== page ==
Improving Bus Reliability by Decreasing Dwell Time
Punctual bus services are always at or near the top of passengers’ wishlist. The last few years have witnessed considerable investment in dedicated bus infrastructure to improve bus service running times. What else can be done to fully leverage this investment, to improve both speed and reliability of all bus services?
The “Dwell Time” is the time that a vehicle is stationary at a bus stop and is highly dependent on the time it takes passengers to board and alight the vehicle. A long dwell time not only lengthens the journey, but also affects the reliability of the service.
In a recent example in the UK it took 15 minutes for a bus to be loaded on a service that should have a 10 minute frequency.
The current system
As passengers board the bus, many don’t know what ticket they want, while some buy tickets with cash and often they don’t have the right change. Loading time would inevitably be improved with a contactless ticketing system (cEMV). Passengers can use a simple “tap-on” with a bank or credit card to pay the fare. But how does this approach impact dwell times?
A new challenge
With “tap-on” comes a new challenge for transport systems that charge by zone or distance: A queue to “tap-off” before leaving the bus.
After people have identified their stop, gathered their belongings and made their way to the “tap-off” reader, which is typically the same device used for “tap-on”, they now need to find the same card and “tap-off”.
The “tapping-off” process doesn’t usually start until the bus is stationary at the bus stop and “tapping-on” can’t start until all the passengers have “tapped-off” and left the bus. This is further impacting dwell times.
The Manchester Evening News reported that if you don't “tap-out” of Metrolink then your account is charged an incomplete journey fare. Charges for incomplete journeys do not count towards the daily or weekly caps, further penalising a passenger who simply forgets to do so. In other systems, the highest fare in the network is charged by default to passengers who don’t tap out. This puts further pressure on customer care channels to reverse transactions and impacts satisfaction ratings.
Upgrade the contactless experience with FAIRTIQ
With FAIRTIQ, people check in with their smartphones before boarding, confident that they will be charged the best and correct fare. At their destination they can check out after leaving the bus, even several minutes later. The app is designed to recognise which stop the passenger got off at, without fear of overcharging.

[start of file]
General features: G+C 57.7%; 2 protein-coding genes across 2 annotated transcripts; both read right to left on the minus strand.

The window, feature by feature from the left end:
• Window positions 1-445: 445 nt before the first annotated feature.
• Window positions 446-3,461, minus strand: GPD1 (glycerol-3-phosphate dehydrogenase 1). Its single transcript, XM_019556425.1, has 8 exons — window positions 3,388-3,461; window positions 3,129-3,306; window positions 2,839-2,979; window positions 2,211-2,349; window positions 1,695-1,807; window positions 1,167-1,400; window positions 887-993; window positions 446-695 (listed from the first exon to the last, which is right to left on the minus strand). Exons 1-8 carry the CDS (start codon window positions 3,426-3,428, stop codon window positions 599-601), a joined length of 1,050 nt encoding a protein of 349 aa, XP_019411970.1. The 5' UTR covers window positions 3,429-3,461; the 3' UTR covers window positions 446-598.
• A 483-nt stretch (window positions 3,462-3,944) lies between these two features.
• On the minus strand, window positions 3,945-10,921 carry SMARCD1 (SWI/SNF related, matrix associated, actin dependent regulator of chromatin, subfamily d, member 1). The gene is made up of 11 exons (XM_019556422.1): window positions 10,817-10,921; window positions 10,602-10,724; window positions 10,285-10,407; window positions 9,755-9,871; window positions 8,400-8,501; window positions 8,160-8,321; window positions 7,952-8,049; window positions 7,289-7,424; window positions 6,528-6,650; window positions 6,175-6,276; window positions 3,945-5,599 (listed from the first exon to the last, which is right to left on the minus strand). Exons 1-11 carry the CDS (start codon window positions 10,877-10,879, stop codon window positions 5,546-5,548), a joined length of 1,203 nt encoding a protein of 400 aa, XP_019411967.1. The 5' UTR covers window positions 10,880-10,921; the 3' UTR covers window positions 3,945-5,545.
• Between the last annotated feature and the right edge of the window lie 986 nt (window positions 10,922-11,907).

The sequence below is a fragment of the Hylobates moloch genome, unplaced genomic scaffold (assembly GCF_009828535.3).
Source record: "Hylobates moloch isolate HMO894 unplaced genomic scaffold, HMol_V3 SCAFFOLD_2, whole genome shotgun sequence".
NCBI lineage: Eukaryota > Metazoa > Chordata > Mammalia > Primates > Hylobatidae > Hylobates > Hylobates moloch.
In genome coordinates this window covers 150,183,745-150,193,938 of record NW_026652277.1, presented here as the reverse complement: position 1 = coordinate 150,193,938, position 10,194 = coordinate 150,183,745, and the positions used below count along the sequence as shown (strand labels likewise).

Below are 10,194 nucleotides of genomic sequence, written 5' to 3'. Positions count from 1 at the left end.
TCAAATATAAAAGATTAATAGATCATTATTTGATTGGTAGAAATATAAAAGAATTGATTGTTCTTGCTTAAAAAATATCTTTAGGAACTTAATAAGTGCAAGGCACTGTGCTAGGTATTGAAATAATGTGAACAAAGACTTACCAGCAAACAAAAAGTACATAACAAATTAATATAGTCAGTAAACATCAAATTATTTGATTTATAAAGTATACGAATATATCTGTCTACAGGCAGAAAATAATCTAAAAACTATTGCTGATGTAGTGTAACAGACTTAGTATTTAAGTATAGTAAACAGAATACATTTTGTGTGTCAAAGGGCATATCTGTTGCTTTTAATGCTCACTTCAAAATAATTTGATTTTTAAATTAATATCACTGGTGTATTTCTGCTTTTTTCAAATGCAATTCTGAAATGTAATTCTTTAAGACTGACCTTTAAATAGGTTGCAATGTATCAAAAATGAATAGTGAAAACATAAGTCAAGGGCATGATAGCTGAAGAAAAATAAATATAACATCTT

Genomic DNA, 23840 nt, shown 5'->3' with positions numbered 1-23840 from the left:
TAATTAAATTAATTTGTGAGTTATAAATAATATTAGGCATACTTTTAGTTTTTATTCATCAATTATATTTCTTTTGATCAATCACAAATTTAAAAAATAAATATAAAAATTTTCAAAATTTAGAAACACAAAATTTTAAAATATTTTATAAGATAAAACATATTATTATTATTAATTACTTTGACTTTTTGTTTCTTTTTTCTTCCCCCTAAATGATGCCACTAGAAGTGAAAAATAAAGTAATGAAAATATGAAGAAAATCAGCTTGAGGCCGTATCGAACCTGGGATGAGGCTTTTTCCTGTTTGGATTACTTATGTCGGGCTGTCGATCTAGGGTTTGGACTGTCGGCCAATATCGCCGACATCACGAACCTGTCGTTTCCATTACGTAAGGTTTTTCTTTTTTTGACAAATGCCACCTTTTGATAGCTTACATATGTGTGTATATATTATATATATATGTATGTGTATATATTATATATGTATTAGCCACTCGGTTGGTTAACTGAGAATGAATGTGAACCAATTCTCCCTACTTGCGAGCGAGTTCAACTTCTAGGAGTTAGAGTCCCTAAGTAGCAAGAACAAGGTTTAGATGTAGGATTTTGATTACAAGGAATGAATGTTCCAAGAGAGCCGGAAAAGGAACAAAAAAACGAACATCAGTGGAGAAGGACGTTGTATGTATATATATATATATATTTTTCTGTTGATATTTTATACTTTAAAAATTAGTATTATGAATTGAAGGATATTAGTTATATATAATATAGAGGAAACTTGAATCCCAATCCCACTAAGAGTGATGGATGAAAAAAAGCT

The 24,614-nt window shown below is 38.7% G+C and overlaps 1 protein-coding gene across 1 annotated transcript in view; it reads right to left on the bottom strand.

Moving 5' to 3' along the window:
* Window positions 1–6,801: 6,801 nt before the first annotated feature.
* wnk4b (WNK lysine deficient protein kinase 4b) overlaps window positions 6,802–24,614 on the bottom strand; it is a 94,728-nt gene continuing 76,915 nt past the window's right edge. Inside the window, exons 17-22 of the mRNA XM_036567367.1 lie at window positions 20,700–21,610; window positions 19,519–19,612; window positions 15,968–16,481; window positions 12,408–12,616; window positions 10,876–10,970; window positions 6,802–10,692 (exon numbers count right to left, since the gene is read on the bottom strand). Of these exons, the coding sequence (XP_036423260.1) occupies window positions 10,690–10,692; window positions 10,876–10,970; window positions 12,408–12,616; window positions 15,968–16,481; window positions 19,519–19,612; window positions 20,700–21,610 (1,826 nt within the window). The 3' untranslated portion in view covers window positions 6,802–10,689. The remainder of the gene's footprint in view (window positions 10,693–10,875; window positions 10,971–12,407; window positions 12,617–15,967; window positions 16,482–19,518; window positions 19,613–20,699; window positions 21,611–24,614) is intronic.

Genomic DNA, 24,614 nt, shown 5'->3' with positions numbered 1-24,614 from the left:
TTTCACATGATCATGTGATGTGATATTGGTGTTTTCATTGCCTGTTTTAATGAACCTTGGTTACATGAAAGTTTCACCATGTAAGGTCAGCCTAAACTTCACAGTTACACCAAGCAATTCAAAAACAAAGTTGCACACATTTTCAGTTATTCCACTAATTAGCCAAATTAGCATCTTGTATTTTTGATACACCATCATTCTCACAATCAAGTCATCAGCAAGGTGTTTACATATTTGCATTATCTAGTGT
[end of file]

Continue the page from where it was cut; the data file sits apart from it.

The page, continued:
FAIRTIQ’s Smart Stop feature, reminds passengers if they forget to check-out. The FAIRTIQ transport mode detection will also detect that they are no longer on public transport and ask them if they want to check-out. It will automatically check them out after the last public transport stop and they will not be subject to excess fares, incomplete journeys or fines.
The FAIRTIQ approach improves dwell time as both check-in and check-out take place outside of the vehicle.
Actively encouraging all-door boarding
Checking-in and checking-out before entering the vehicle with FAIRTIQ, means that all the doors can be used for boarding and alighting. This significantly improves the passenger experience, reduces dwell time and helps bus services to run on time. Reducing dwell time also reduces traffic congestion as whilst the bus is stopped, it is typically creating an obstacle for other road users.
This video shows a comparison between all-door boarding and front door only boarding.
|All-door boarding||37 Passengers||26 Seconds|
|One door boarding||35 Passengers||1 Minute, 19 Seconds|
Several studies have already been conducted in North America on all-door boarding with key findings:
- NACTO - Better Boarding, Better Buses: Streamlining Boarding & Fares found that off-board fare collection can cut per-passenger dwell time by half or more.
- Muni, San Francisco - SFMTA’s Muni system implemented all-door boarding systemwide in 2012 and found that dwell times fell by 37% and the service is 42% more consistent.
Additional reliable hardware needed
All-door boarding can be implemented with cEMV, however reliable validators at each door are needed to process tap-ons and tap-offs. This is a major investment for operators, and requires ongoing maintenance. The FAIRTIQ approach enables all door boarding without any hardware.
What about the driver?
With modern buses and congested roads, the driver has enough to do concentrating on driving, keeping to time and helping the passengers that really need it. With conflicts related to fares increasing, the risk for drivers is also increasing and all-door boarding reduces the potential for flashpoints. This can help attract and retain drivers and prevent unnecessary delays. Fraud detection can be done safely in the back-office. Read more about fraud detection in this blog post.
The bottom line
FAIRTIQ Smart Ticketing is a valuable companion to improve dwell times and implement all-door boarding without the expense of validators at all the doors.
More reliable and faster services help reduce cost, greatly increase passenger satisfaction and encourage more travellers to switch to public transport.